- Romanian Communist Party
- The Romanian Communist Party (Partidul Comunist Român—PCR) was founded in 1921, though until after World War II it existed as a relatively minor organization. Having assisted in removing Romania’s German Nazi occupiers, the PCR grew in strength to the extent that by 1947 it was in full control of the newly proclaimed People’s Republic of Romania. The party quickly reconstituted itself as a clone of the Communist Party of the Soviet Union, firmly committing itself to Marxism–Leninism, installing a Central Committee and an all-powerful Permanent Bureau, as well as banning opposition parties. Under General Secretary Gheorge Gheorgiu-Dej, who in 1948 forced the Romanian Social Democratic Party into a merger and temporarily renamed the PCR the Romanian Workers’ Party, the party embraced Stalinism, advocating democratic centralism, enacting the forceful collectivization of agriculture, and presiding over violent purges of perceived opponents. Gheorgiu-Dej’s party scrupulously shunned Nikita Khruschev’s denunciations of Stalinist excess, moving Romania away from the Soviet Union and towards a nationalist form of communism that amounted to Stalinism in all but name. His replacement as PCR leader in 1965 was Nicolae Ceaus,escu, who further emphasized the split with Moscow by declaring Romania a “Socialist” rather than a “People’s” Republic, and changing the party’s name back to the PCR. Ceaus,escu assembled a cult of personality around himself, meaning his hold over the PCR, state and society was seemingly impregnable, and from 1971 he moved further towards Stalinism, increasing societal repression and becoming an archetypal dictator. Thus, in the 1980s the PCR moved from its ideological position as the nominal vanguard party of the proletariat into a bureaucratic and monarchical juggernaut. This angered Romanians and by 1989 popular unrest had reached unprecedented levels. Ceaus,escu and the PCR were toppled, and Romania became a multi-party democracy. Former PCR members formed the moderate and distinctly un-Marxist Romanian Party of Social Democracy, victorious in the 1992 elections but defeated four years later.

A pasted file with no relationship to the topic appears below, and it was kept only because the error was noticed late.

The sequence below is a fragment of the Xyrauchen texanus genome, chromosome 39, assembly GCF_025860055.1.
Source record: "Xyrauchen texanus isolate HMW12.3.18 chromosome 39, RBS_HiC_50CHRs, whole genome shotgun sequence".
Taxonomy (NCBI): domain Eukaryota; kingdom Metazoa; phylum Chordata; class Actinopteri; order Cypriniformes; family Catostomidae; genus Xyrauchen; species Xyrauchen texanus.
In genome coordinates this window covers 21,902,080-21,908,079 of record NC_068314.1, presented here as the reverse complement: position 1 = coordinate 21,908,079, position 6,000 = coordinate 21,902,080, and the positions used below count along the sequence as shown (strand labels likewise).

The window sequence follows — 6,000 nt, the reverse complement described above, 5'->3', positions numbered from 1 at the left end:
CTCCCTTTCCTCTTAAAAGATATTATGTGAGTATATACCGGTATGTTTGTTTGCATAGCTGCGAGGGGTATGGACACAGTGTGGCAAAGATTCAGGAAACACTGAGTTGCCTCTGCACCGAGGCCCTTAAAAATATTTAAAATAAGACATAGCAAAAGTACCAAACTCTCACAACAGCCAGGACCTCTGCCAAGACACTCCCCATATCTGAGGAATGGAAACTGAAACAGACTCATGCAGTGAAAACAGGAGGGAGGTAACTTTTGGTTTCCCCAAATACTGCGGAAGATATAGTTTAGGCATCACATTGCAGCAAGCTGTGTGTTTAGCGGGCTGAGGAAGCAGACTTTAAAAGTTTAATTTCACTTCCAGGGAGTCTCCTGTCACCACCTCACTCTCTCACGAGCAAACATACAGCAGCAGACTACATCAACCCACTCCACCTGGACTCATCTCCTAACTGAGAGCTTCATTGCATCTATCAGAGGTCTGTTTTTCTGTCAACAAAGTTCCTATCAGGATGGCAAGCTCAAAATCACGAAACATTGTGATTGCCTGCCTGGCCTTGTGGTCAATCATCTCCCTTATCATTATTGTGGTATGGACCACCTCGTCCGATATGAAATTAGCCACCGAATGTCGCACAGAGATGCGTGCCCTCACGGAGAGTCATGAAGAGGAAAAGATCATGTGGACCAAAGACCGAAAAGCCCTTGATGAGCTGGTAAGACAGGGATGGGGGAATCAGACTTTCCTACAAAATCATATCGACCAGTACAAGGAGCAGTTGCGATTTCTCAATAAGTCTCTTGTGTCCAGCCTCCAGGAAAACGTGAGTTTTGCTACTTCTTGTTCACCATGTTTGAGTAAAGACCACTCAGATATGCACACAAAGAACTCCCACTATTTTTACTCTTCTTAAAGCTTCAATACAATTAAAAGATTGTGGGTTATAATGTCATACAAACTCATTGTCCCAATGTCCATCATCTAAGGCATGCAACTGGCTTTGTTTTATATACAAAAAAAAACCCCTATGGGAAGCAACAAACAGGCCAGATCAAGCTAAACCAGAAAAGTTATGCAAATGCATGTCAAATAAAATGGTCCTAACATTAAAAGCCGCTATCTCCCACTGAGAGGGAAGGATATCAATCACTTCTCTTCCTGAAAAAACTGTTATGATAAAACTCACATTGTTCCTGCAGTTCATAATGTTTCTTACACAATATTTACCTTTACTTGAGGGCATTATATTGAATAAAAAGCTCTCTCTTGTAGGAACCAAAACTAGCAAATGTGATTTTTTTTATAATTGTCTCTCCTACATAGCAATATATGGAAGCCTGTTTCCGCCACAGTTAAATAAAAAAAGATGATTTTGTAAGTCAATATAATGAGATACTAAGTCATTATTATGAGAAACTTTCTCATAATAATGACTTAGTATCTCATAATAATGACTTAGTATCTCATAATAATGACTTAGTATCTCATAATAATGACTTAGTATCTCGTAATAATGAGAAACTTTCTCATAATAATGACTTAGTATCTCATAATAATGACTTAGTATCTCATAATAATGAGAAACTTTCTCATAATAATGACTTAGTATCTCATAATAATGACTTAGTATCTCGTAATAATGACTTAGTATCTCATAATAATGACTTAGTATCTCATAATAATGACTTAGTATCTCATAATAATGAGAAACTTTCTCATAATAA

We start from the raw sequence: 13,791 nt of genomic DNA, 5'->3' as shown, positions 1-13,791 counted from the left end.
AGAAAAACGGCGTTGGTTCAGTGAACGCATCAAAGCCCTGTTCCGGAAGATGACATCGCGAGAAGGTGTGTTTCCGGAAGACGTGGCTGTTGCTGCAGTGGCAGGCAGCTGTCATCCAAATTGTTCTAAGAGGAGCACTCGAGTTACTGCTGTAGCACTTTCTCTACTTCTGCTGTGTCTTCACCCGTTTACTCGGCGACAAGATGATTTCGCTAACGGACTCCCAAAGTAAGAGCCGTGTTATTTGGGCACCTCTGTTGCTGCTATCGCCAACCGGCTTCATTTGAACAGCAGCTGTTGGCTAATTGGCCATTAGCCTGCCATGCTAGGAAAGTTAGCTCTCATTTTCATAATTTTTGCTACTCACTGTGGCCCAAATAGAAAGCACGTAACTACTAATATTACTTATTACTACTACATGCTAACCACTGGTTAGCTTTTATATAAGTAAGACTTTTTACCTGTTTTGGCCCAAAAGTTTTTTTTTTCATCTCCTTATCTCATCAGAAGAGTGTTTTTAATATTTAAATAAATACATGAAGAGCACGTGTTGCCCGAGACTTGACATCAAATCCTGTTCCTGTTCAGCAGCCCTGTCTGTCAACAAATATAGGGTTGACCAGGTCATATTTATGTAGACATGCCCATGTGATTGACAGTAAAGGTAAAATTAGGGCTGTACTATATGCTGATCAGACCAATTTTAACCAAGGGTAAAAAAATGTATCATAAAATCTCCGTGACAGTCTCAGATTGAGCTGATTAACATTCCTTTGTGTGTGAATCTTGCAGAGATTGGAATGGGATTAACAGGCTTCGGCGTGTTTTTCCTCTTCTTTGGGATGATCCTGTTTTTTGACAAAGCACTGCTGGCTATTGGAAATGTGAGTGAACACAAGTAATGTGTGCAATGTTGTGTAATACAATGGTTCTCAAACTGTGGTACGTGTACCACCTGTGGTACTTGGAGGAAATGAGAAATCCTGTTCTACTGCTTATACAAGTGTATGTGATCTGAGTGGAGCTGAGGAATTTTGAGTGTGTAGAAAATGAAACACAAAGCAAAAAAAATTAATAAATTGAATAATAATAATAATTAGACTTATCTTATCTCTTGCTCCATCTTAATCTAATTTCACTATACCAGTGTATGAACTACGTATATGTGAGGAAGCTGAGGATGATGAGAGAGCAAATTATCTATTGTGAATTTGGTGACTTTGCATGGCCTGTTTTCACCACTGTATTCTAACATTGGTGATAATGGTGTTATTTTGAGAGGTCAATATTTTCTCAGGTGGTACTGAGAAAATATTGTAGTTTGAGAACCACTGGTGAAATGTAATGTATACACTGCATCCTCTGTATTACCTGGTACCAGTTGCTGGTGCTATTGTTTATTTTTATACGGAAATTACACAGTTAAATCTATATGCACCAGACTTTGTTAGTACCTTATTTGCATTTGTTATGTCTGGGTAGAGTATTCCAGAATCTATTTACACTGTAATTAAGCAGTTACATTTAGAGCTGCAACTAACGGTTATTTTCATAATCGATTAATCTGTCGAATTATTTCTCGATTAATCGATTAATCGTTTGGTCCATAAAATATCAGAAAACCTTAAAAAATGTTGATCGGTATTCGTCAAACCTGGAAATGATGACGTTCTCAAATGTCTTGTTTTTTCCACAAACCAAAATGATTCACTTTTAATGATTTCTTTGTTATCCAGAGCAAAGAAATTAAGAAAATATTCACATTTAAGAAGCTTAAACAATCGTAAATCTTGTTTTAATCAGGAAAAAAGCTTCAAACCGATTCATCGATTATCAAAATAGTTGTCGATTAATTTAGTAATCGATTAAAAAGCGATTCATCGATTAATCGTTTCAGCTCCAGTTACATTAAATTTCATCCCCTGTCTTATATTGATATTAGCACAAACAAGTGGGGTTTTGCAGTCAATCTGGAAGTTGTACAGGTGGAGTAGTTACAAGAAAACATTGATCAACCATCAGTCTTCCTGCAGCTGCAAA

Historical dictionary of Marxism. David Walker and Daniel Gray . 2014.
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